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Old 12-11-2013, 09:10 AM   #10
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As you and I well know, with the increase in temp comes the increase in pressure. Additionally, we should all realize that there is an equal probability of a catastrophic release of refrigerant that is not heat related such as a failure in a weld, stress crack or rust-thru. The ARP will not detect this immediately. A pressure switch installed within the system will.
I don't know the probability of the various possible causes of cooling unit failure, so can't judge if they are "equal" or not. However, I agree that temperature and pressure go hand in hand.

It seems to me that a drop in pressure, resulting from a mechanical leak, is going to disrupt the basic boil & condense cycle such that liquid ammonia no longer returns to the boiler reservoir. As soon as that begins to happen, the boiler temperature shoots up dramatically, as evidenced by the test data obtained from ARP test installations. I think the ARP temperature management algorithm would respond quickly, though perhaps not as quickly as a direct pressure sensor might. The evidence that I have seen so far shows that boiler temperature is a symptom as well as a cause, i.e. an increase in boiler temperature accompanies other changes. For example, blocking the air flow over the cooling unit tubing also causes the boiler temp to rise quickly and the ARP reacts to that.

I don't think Paul Unmack would ever claim that an ARP can detect or prevent all possible failure modes. I certainly would not, but I'm not his agent and cannot speak for him.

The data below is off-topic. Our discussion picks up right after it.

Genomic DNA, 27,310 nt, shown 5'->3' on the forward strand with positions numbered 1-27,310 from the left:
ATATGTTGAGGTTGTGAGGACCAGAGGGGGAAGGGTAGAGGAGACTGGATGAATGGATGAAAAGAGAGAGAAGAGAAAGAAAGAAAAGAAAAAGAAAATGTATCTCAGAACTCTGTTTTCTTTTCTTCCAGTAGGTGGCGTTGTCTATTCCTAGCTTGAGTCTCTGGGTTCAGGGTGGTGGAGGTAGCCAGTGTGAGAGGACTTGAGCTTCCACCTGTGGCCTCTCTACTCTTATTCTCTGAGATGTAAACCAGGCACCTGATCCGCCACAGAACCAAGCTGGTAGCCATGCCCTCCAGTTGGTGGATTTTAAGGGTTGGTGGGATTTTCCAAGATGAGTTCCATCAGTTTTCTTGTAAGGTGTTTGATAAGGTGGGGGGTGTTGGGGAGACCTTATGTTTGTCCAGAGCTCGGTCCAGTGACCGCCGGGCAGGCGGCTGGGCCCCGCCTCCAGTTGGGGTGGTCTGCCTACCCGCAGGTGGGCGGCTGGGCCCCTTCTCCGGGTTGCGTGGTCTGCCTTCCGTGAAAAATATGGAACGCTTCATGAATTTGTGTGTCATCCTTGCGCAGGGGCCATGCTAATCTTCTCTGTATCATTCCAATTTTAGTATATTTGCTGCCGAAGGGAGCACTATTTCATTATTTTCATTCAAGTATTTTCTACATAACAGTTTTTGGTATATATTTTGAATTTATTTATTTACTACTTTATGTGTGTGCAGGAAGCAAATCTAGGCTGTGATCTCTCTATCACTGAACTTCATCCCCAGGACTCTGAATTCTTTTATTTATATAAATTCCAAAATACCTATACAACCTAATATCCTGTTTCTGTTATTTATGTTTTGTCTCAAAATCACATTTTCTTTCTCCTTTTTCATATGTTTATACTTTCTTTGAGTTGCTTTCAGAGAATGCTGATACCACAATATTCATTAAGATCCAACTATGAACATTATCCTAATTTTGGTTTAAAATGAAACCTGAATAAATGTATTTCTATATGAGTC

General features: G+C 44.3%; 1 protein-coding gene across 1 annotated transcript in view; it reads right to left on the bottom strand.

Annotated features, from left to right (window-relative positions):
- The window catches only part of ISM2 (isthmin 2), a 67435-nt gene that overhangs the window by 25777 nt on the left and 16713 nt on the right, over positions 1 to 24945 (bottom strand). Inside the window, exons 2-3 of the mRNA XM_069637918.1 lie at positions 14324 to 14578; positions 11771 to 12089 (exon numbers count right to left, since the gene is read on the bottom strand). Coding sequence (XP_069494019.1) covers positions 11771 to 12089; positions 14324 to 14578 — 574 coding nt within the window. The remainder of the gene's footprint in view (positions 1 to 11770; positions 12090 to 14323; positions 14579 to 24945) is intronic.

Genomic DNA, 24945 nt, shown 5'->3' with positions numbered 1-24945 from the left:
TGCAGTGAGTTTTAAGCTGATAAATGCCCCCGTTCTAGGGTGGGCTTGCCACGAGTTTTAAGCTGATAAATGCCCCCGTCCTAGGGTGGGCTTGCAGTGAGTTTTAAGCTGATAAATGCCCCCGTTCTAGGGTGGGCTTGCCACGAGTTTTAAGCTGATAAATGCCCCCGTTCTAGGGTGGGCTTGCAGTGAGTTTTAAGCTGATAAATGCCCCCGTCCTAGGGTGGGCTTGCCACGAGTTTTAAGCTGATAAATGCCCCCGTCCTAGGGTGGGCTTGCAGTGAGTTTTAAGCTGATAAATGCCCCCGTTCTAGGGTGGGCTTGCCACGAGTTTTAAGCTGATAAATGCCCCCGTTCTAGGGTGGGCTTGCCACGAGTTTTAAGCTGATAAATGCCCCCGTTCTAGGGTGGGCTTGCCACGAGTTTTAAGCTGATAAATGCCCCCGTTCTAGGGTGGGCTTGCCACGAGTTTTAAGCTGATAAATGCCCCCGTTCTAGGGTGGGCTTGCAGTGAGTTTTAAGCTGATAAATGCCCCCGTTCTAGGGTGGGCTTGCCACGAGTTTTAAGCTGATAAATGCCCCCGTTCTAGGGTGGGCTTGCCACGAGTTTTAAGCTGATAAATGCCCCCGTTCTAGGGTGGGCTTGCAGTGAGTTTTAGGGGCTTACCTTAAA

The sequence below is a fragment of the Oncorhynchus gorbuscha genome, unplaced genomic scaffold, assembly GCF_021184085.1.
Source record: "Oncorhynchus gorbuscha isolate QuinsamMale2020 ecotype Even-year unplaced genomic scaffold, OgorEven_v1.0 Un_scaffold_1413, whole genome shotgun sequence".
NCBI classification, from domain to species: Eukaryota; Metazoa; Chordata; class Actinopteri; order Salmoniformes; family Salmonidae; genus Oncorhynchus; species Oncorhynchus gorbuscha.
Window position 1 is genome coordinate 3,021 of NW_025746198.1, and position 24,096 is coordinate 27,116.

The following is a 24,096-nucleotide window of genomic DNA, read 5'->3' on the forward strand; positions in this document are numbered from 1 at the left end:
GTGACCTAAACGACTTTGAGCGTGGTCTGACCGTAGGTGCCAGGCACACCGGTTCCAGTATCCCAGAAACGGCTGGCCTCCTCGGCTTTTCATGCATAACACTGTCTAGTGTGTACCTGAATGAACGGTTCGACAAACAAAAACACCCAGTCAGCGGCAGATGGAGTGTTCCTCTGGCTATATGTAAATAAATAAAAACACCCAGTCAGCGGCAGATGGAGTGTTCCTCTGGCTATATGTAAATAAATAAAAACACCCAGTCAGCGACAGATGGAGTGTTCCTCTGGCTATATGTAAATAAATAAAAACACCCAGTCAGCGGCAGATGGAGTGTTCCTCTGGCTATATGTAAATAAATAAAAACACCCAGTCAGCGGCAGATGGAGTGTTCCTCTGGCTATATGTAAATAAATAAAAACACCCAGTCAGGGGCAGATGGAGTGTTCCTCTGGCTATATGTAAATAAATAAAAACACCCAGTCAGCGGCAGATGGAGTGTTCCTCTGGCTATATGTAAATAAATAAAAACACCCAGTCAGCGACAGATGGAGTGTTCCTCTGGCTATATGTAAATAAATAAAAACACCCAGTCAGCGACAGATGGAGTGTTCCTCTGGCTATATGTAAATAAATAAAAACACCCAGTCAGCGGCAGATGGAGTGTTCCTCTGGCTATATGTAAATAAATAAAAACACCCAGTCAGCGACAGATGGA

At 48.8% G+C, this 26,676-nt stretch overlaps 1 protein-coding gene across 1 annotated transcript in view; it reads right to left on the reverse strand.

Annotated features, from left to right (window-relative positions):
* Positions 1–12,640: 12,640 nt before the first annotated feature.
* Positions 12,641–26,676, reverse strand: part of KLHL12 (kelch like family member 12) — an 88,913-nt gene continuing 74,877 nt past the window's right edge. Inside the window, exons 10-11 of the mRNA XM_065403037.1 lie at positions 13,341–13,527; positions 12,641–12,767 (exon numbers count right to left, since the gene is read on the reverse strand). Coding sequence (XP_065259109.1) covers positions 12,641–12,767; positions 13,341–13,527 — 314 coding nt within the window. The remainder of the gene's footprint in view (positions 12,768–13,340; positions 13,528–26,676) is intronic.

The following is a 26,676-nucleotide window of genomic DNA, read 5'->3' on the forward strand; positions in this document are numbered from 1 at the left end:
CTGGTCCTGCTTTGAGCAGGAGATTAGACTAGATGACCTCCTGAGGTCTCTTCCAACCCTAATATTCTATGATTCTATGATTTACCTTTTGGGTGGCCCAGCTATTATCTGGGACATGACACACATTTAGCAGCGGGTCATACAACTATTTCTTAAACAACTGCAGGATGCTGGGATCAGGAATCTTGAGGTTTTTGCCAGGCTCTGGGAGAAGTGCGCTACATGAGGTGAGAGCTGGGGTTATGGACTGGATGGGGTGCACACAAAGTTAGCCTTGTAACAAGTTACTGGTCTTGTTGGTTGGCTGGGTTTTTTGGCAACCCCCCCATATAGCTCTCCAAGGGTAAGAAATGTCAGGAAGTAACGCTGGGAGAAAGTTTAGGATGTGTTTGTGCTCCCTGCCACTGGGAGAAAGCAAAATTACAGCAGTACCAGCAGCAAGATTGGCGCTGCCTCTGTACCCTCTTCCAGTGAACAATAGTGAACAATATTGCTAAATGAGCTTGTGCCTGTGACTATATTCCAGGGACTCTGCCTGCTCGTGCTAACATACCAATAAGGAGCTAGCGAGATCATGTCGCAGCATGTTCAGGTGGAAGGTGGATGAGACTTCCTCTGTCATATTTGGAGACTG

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Old 12-11-2013, 09:15 AM   #11
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Originally Posted by Gary RVRoamer View Post
An ARP can be ordered from the website today. The list price is shown as $120 but a promotional price of $85 is in effect at this time.
If I followed the level/un-level narrative correctly, it would appear it would be prudent to turn off an absorption reefer while traveling up/down inclines (hills, bridges, etc.).

If I still had an absorption reefer I'd order an ARP in a heartbeat!!
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Old 12-11-2013, 09:39 AM   #12
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Gary, thanks for the info and links.
After all the fire/recall, re-recall, problems with fridges. This product, particularly at this price, is a must have.
Shame on the manufacturers for not upgrading to this level of protection.
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Old 12-11-2013, 10:03 AM   #13
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How easy is it to install? Can a moderately mechanically inclined individual do it?

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Old 12-11-2013, 06:05 PM   #14
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If you can do basic 12v wiring, it is usually pretty easy. The only potential wrinkle is getting access to the boiler output tube to mount the temperature sensor. In most fridges it's not difficult, while others can require some effort. It can vary with the RV as well. Mostly you can get at the upper boiler area quite easily from the outside access panel, but in a few the fridge is offset enough to make it awkward to work.

On the ARP website there are five (5) photo essays showing the install on different fridge models, plus there are detailed diagrams and instructions in the ARP User Manual, also on the website.

ARP SAFETY DEVICE